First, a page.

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Let $K$ be a number field, and $R$ an order of $K$. Consider the category $\mathcal{M}$ of all finitely generated $R$-submodules of $K$. If $X$ is an object of $\mathcal{M}$ such that $R=\textrm{End}_R(X)$, consider the contravariant functor $h_X:\mathcal{M}\to\mathcal{M}$ given by $T\to\textrm{Hom}_R(T,X)$, where the structure of $R$-module on $h_X(T)$ is induced from that on $X$.

I am interested in having conditions on the ring $R$ ensuring the existence of an $X$ as above for which $h_X$ is an anti-equivalence of categories.

So far I only know that in the following two cases such an $X$ exists:

  • if $R$ is the maximal order of $K$, then $X=R$ works;
  • if $K$ has a subfield $K_0$ with $[K:K_0]=2$ and such that $R\cap K_0$ is the maximal order of $K_0$ then $X=R$ works.

(The question is closely related to (and inspired by) the following: let $k$ be a finite field and $\mathcal{C}$ a $k$-isogeny class of $k$-simple ordinary abelian varieties over $k$. Does there exist an object $A$ of $\mathcal{C}$ such that any finite $k$-subgroup $H\subset A$ is equal to the intersection of the kernels of a suitable (finite) collection of isogenies $\varphi_i:A\to A$?)

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Dear Tommaso, is it obvious that $h_X(T)$ is still contained in $K$? – Filippo Alberto Edoardo Sep 3 '13 at 17:57
Dear Filippo: Just localize at the fraction field (which commutes with the formation of the Hom-modules in question) to turn $X$, $R$, and $T$ into $K$. – user36938 Sep 4 '13 at 4:30
@user36938: nice point, I did'n think that way. – Filippo Alberto Edoardo Sep 4 '13 at 8:56

It seems more natural to define the category to consist of those finitely generated $R$-modules whose generic fiber is 1-dimensional (without choosing a preferred basis). I use this viewpoint below.

If $R$ is Gorenstein then you can take $X=R$ since the dualizing complex for a Gorenstein local ring is concentrated in a single degree and as such as an invertible module (so the Hom above is the same as an RHom). This conceptually explains your second case with $R \cap K_0 = O_{K_0}$ for a subfield $K_0$ over which $K$ is quadratic since in such cases $R$ is Gorenstein (as after completion over $O_{K_0}$ we are confronted with a "quadratic order" over a discrete valuation ring, which is always monogenic and hence easily checked to be Gorenstein).

In general $R$ is Cohen-Macaulay, so it is tempting to try to take $X$ to be its dualizing module (as the dualizing complex for a CM local ring is supported in a single degree), but if not projective (equivalently, $R$ not Gorenstein) then presumably the discrepancy between Hom and RHom may create some problems. No doubt the experts in commutative algebra can supply a counterexample or explain why it is a non-issue in these circumstances.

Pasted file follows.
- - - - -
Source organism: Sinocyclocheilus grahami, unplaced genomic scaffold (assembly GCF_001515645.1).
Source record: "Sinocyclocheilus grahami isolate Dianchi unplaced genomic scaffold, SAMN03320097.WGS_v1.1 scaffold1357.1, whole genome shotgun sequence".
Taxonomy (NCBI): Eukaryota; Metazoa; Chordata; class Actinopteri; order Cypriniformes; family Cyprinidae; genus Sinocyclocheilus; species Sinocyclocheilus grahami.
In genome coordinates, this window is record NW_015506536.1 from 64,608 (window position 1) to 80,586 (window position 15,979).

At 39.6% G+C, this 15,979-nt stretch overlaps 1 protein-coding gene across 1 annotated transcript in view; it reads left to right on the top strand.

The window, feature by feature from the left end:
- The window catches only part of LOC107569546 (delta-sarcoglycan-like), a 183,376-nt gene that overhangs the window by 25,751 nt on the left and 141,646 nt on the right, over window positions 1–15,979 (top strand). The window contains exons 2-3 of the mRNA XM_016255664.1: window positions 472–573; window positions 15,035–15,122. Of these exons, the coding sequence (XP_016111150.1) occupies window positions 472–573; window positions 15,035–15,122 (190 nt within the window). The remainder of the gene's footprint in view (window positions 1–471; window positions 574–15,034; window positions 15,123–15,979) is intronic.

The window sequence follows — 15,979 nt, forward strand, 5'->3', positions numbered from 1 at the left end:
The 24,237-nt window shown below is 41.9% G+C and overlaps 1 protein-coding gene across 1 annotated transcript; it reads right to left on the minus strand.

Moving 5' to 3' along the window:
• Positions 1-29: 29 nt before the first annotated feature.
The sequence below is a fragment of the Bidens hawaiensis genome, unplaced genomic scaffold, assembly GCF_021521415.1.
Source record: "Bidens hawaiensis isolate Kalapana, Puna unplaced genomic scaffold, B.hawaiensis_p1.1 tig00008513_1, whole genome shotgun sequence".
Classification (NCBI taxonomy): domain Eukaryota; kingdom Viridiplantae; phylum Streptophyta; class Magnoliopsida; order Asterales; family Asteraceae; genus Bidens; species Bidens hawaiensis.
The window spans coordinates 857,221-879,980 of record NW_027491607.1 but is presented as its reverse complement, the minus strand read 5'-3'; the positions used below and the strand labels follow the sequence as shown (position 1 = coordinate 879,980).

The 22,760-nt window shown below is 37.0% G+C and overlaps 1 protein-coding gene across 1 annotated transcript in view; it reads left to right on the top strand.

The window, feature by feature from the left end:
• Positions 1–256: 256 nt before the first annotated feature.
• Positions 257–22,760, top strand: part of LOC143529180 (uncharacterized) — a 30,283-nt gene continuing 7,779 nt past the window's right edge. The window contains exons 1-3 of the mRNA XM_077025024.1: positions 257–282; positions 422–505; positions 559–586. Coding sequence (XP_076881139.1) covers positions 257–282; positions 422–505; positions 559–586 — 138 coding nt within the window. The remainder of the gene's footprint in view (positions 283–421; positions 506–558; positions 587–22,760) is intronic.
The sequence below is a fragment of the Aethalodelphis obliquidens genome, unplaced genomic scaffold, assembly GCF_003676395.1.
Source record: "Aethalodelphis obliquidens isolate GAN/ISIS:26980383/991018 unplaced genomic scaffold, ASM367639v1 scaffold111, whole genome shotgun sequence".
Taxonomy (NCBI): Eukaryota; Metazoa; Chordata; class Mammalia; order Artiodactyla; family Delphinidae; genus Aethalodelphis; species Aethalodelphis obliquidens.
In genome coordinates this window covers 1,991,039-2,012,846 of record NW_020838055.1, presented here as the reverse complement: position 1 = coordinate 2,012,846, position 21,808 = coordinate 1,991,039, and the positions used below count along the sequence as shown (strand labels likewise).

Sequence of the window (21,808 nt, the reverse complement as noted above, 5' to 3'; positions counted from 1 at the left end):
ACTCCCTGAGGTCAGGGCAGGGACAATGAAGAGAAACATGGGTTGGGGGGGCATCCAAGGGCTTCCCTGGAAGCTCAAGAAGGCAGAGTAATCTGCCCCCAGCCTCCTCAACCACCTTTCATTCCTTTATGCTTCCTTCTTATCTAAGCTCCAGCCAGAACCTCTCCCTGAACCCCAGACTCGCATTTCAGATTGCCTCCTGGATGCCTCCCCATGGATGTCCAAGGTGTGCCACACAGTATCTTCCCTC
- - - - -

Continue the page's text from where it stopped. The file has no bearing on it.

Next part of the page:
In fact, one is led to wonder (in the absence of any motivation being given for the question) whether the setup is simply "wrong": it is always true by taking $X$ to be the dualizing module (put in degree 0) that on the derived category $D^b_c(R)$ of "bounded complexes of $R$-modules with finitely generated homologies" that $T \mapsto {\rm{RHom}}(T,X)$ is an involutory auto-equivalence and ${\rm{RHom}}(X,X) = R$. That is, the dualizing module always works if you work in the appropriate derived category setting (which eliminates the 1-dimensionality restriction on the generic fiber, etc.). In the Gorenstein case we can apply ${\rm{H}}^0$'s throughout to recover the more concrete assertion with ordinary Hom's in that case. Is that not adequate for whatever motivated the question?

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Nice answer, but I don't follow completely the argument for the quadratic case being Gorenstein. I guess you want to use that if $R$ becomes Gorenstein after completion, it was already so: but you are completing at any prime of $\mathcal{O}_{K_0}$, right? Then you use that $\mathcal{O}_{K_0}$ is a DVR and hence any monogenic extension of it is still such; but in the local case not only quadratic ones are monogenic, and also I do not understand how to go back to $R$. – Filippo Alberto Edoardo Sep 4 '13 at 8:55
@Filippo: Completion commutes in an evident manner with module-finite algebras, and beyond the quadratic case there will be tons of non-monogenic orders (so one cannot make a uniform claim of the Gorenstein property based just on degree beyond the quadratic case). – Marguax Sep 4 '13 at 13:05
Marguaux: Ok, then I agree. I thought you were claiming something special about the quadratic case. – Filippo Alberto Edoardo Sep 4 '13 at 15:14
Thanks for the nice answer and for giving my question some more appropriate context (I got the question from looking at subgroups of ordinary abelian varieties over a finite field. In the situation I had in mind R is Z[\pi], where \pi is an ordinary Weil-number). – Tommaso Centeleghe Sep 4 '13 at 16:21
@ Marguaux: By the way, as you say $X$ would be (concentrated in degree $0$ and) projective iff $R$ is Gorenstein. But Tommaso insisted that $X\in\mathcal{M}$ so I think he wants it to be projective. Doesn't it somehow forces $R$ to be Gorenstein? Of course, it depends if satisfying duality for all modules in $\mathcal{M}$ is equivalent to being the dualizing module, which I ignore. – Filippo Alberto Edoardo Sep 4 '13 at 16:31

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